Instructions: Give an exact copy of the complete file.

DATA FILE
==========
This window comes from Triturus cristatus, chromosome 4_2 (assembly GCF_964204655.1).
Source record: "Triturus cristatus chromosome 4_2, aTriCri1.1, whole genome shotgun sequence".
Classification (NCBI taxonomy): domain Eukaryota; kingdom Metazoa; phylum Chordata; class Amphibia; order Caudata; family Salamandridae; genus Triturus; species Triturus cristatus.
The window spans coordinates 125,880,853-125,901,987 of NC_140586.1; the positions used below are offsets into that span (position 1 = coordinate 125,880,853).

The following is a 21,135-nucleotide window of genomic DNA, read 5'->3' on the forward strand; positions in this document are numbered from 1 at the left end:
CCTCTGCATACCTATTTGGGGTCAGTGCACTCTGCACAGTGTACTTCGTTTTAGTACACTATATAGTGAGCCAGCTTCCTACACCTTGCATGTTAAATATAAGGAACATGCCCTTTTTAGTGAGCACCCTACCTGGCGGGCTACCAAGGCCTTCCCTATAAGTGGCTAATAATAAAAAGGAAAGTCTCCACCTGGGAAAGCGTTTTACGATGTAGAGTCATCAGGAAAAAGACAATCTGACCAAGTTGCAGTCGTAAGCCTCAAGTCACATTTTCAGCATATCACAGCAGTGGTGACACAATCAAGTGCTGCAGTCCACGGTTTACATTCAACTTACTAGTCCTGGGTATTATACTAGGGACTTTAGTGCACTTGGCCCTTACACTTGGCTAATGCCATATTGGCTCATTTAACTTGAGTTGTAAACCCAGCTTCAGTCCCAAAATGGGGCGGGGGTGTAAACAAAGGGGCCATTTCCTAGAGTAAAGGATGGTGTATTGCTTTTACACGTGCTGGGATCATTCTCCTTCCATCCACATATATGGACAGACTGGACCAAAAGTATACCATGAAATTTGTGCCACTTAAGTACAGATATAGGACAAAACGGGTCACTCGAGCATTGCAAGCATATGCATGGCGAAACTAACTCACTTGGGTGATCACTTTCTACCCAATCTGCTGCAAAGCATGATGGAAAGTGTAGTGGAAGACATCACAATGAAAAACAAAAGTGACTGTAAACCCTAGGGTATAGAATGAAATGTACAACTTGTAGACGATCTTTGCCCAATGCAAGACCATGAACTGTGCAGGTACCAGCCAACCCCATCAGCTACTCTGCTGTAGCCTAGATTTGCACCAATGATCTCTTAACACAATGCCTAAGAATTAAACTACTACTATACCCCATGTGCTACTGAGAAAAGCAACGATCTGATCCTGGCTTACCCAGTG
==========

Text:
This window comes from Triturus cristatus, chromosome 4_2 (assembly GCF_964204655.1).
Source record: "Triturus cristatus chromosome 4_2, aTriCri1.1, whole genome shotgun sequence".
Classification (NCBI taxonomy): domain Eukaryota; kingdom Metazoa; phylum Chordata; class Amphibia; order Caudata; family Salamandridae; genus Triturus; species Triturus cristatus.
The window spans coordinates 125,880,853-125,901,987 of NC_140586.1; the positions used below are offsets into that span (position 1 = coordinate 125,880,853).

The following is a 21,135-nucleotide window of genomic DNA, read 5'->3' on the forward strand; positions in this document are numbered from 1 at the left end:
CCTCTGCATACCTATTTGGGGTCAGTGCACTCTGCACAGTGTACTTCGTTTTAGTACACTATATAGTGAGCCAGCTTCCTACACCTTGCATGTTAAATATAAGGAACATGCCCTTTTTAGTGAGCACCCTACCTGGCGGGCTACCAAGGCCTTCCCTATAAGTGGCTAATAATAAAAAGGAAAGTCTCCACCTGGGAAAGCGTTTTACGATGTAGAGTCATCAGGAAAAAGACAATCTGACCAAGTTGCAGTCGTAAGCCTCAAGTCACATTTTCAGCATATCACAGCAGTGGTGACACAATCAAGTGCTGCAGTCCACGGTTTACATTCAACTTACTAGTCCTGGGTATTATACTAGGGACTTTAGTGCACTTGGCCCTTACACTTGGCTAATGCCATATTGGCTCATTTAACTTGAGTTGTAAACCCAGCTTCAGTCCCAAAATGGGGCGGGGGTGTAAACAAAGGGGCCATTTCCTAGAGTAAAGGATGGTGTATTGCTTTTACACGTGCTGGGATCATTCTCCTTCCATCCACATATATGGACAGACTGGACCAAAAGTATACCATGAAATTTGTGCCACTTAAGTACAGATATAGGACAAAACGGGTCACTCGAGCATTGCAAGCATATGCATGGCGAAACTAACTCACTTGGGTGATCACTTTCTACCCAATCTGCTGCAAAGCATGATGGAAAGTGTAGTGGAAGACATCACAATGAAAAACAAAAGTGACTGTAAACCCTAGGGTATAGAATGAAATGTACAACTTGTAGACGATCTTTGCCCAATGCAAGACCATGAACTGTGCAGGTACCAGCCAACCCCATCAGCTACTCTGCTGTAGCCTAGATTTGCACCAATGATCTCTTAACACAATGCCTAAGAATTAAACTACTACTATACCCCATGTGCTACTGAGAAAAGCAACGATCTGATCCTGGCTTACCCAGTG